Monday, March 13, 2006

Supper tonight and Why I am a social reject

So here is what we ate for dinner tonight. I can never quite seem to assemble this thing right. I always seem to forget a layer or something. Have had to take it out of the oven, try to scrape off the cheese and add a layer. Tonight I forgot the canned tomatoes....but remembered before it was too late. It is pretty tasty...not very spicy for those of you afraid of spice.

La Bamba Casserole
Cooking Light Magazine
6 servings (1 1/3 cups)
344 calories; Fat 10.7g; Protein 32.2g; Carb 30.7 g; Fiber 7.4g; Chol 77 mg; Iron 3.2 mg; Sodium 902 mg; Calc 269mg (using 2% cheese decreases to 308 cal and 6.7 g fat)


1 (5.25 oz) can whole green chiles, drained
Cooking spray
1 lb ground turkey breast
1 cup chopped onion
2 tsp chili powder
½ tsp ground cumin
¼ tsp salt
2 garlic cloves, minced
1 (10 oz) can diced tomatoes and green chilis, undrained
2 cups frozen whole-kernel corn, thawed
1 (16 oz) can fat free refried beans
1 ½ cups (6 oz) shredded cheddar cheese
1 cup chopped tomato
½ cup chopped green onions

1. Preheat oven to 375 degrees
2. Cut green chiles in half lengthwise. Arrange chiles in a single layer in an 8 inch square baking dish coated with cooking spray.
3. Heat a large nonstick skillet coated with cooking spray over medium high heat. Add turkey, onion, chili powder, cumin, salt, and garlic; sauté 5 minutes, stirring to crumble. Add diced tomatoes; cook 5 minutes or until liquid evaporates.
4. Spoon turkey mixture over chiles. Top with corn. Carefully spread beans over corn. Sprinkle cheese over beans. Bake at 375 degrees for 30 minutes. Let stand 5 minutes; top with chopped tomato and green onions.


So I was digging through a file tonight and found some remnants of the Meyers-Briggs personality test that we had to take during our first year of residency. We all took it and then had to discuss it during our first year retreat....build team spirit or something, learn to get to know each other. Anyway...similar to that computer quick test the other night that is posted here on my lovely blog. Anyway on the "real" test I was a ISFP....also very rare and very "special". Here are the highlights from that description of "me":
1. I am inclined to the "fine arts" (?maybe)
2. A major source of misunderstanding is the tendency to not express themselves directly, but through action. If they find a medium of expression, some art form, then the character is expressed in some degree via the medium. If not, it simply doesn't come out, and no one knows them (I think that is a nice way of saying I'm a social reject...I agree).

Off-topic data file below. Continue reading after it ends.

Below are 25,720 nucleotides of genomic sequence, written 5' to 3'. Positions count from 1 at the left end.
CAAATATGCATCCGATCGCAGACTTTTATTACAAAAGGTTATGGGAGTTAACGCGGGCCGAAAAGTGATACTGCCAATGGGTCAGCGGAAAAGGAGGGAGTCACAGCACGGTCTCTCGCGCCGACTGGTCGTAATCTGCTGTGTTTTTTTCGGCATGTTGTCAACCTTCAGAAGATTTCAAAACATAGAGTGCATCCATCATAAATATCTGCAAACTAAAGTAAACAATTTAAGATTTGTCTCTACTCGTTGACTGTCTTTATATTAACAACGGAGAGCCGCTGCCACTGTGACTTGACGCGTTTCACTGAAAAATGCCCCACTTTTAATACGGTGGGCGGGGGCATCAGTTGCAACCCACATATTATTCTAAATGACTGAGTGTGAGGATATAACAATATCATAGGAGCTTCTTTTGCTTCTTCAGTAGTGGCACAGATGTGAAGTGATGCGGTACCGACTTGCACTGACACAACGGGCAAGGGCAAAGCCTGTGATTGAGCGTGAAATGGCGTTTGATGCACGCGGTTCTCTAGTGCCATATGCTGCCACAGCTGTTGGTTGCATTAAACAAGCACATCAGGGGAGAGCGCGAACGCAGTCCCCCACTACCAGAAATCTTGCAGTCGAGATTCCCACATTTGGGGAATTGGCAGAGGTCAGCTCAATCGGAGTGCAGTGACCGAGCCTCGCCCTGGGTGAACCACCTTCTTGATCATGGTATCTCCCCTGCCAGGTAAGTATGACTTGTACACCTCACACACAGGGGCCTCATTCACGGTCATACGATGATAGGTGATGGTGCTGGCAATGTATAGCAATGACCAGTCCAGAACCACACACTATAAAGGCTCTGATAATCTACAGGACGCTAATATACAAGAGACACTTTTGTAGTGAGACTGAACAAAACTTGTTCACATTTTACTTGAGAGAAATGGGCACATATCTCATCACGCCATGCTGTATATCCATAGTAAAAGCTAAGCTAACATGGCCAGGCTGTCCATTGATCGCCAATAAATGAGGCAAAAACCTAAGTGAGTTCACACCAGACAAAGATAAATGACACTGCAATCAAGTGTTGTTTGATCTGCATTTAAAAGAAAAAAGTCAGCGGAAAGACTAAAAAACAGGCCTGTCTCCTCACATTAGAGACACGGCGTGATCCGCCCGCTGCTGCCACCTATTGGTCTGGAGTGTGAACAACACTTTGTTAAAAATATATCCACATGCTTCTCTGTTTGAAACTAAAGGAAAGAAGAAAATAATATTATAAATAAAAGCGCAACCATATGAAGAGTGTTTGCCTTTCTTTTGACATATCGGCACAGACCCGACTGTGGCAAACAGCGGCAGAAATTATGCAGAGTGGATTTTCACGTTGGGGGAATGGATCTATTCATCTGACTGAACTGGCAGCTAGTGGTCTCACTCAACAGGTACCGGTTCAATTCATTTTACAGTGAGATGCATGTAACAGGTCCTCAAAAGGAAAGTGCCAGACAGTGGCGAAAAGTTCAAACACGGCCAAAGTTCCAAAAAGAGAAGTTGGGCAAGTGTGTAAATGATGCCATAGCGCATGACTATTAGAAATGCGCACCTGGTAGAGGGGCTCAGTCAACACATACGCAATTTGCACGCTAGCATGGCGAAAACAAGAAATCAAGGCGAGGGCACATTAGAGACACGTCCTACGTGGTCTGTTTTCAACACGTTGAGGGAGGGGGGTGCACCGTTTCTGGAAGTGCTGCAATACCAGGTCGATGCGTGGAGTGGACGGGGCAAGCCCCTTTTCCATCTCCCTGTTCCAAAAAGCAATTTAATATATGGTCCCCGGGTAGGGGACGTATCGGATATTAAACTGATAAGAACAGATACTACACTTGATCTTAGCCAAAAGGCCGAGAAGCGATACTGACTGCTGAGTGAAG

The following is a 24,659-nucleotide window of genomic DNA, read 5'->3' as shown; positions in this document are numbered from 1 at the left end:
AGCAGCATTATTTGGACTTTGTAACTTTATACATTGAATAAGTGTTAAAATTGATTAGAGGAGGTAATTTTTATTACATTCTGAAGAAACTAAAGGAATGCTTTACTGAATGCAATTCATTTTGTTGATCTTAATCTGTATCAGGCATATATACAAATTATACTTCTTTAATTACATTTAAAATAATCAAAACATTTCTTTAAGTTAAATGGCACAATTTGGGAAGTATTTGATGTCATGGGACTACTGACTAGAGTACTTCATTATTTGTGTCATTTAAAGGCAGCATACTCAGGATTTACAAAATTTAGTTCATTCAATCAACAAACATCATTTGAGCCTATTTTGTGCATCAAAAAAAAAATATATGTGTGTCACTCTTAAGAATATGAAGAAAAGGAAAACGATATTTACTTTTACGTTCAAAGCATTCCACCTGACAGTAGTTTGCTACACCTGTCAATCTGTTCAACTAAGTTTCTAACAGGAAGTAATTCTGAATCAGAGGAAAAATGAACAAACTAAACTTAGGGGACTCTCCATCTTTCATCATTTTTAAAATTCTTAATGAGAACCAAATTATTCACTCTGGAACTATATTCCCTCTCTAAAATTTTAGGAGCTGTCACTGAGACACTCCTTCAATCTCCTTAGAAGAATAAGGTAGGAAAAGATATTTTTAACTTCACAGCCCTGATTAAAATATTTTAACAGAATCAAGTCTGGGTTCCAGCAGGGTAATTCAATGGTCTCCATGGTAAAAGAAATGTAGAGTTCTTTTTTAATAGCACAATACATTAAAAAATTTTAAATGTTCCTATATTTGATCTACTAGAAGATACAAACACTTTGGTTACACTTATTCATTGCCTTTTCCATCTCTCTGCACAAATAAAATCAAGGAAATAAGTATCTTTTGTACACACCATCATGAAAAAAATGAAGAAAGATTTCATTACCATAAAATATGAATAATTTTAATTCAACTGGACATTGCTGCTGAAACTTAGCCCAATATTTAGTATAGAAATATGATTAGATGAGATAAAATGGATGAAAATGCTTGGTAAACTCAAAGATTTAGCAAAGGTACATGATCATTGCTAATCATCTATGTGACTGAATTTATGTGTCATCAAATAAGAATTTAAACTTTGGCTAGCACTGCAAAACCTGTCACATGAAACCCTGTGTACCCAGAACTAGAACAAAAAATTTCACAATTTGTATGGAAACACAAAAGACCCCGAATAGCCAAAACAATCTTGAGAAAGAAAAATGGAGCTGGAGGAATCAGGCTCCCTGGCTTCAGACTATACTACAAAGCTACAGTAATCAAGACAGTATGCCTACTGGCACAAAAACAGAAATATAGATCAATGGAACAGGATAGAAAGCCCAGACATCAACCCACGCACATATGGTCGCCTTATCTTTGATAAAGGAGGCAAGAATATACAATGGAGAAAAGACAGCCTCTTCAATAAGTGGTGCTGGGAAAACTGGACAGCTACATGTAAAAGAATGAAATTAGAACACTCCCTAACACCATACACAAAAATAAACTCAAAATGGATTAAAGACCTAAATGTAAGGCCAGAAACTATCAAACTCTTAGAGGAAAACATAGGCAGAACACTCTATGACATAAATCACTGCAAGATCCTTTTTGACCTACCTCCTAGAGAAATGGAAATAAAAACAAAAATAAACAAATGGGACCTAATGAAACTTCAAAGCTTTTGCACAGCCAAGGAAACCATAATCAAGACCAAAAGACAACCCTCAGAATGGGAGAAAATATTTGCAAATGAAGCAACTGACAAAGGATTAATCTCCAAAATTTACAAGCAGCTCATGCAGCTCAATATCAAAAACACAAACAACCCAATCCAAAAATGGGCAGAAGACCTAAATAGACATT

3. I do not plan and prepare (....sometimes)
4. Has a special kind of intelligence (...kind of like that one=) )
5. The senses of the the ISFP seem more keenly tuned than those of others (is that why I can smell stuff others can't?)
6. ISFP is not usually interested in the developing facility in speaking, writing, or conversation. Sometimes seen by others as reserved and private. This reluctant speech is not so much a lack of ability as it is disinterest. (....yep, I am a true social reject, I agree)
7. (this is my favorite one.....) ISFPs have a lot of leeway in choice of occupation, especially if they don't drop out of school early (most do since school offers little that is of interest to them or that challenges their special brand of intelligence) It is a sad day indeed when the ISFP chooses work wherein the operations are fixed by rule or necessity and not free. To be happy and productive the ISFP must choose variable actions and be rewarded for doing them. (maybe I chose the wrong profession?)
8. They are quite at home in the wilds and nature seems to welcome them. Some have a remarkable way with animals (must be referring to children as Betty and I don't get along...she is scared of me) (oh here we go.....)in some instance a similar bond may be seen between the ISFP and young children.
9. And finally....ISFPs are misunderstood not only because they are retiring, reserved, and even self-effacing, and becuase they have been cast as "introverted feeling types".

Sorry that was probably boring....but it actually does describe me in all my social rejectedness glory =). Have a lovely day

5 comments:

mjdf said...

I'm an ISFP myself so I guess I fit in the social reject category as well. : ) But on the positive side, many creative geniuses come from this category, so with your scrapbooking, I think you're on your way. I guess that all explains why I dropped out of school and can't seem to want to work at a day job. : ) Anyway, need to go and settle a dispute going on between my children. Bye.

cld said...

You both are such lovely social rejects though. And such crazy fun loving ones once people know you. Can't remember....is BDD one also? And KED? I don't remember what I was. Does anyone remember. I guess it shows how exciting our life is since we all took that test!!!!! Sorry I was so late in replying to you. I am so busy with my new project...the BB that I actually forgot to not look at your blogg 65 times a day to see if you have updated it.

cld said...

oops....just remembered that KED could also stand for BDD's lovely wife if she used her maiden name in the middle. I am speaking of the male and elder KED.

mjdf said...

The men are both ISTP's - the description that Stacey originally posted. I think a major part of that personality has to do with the mastering of tools of some sort. I remember when I read the long description, it fit them both perfectly. I'm not quite sure what you are. I think you might be an ISFJ, but not totally sure on that one. I just remember that everyone in our family was very similar with not too many extreme differences - which is probably why you think that we were all perfect when little!

Stacey said...

Holy crap....two comments from mjdf. What's up with that?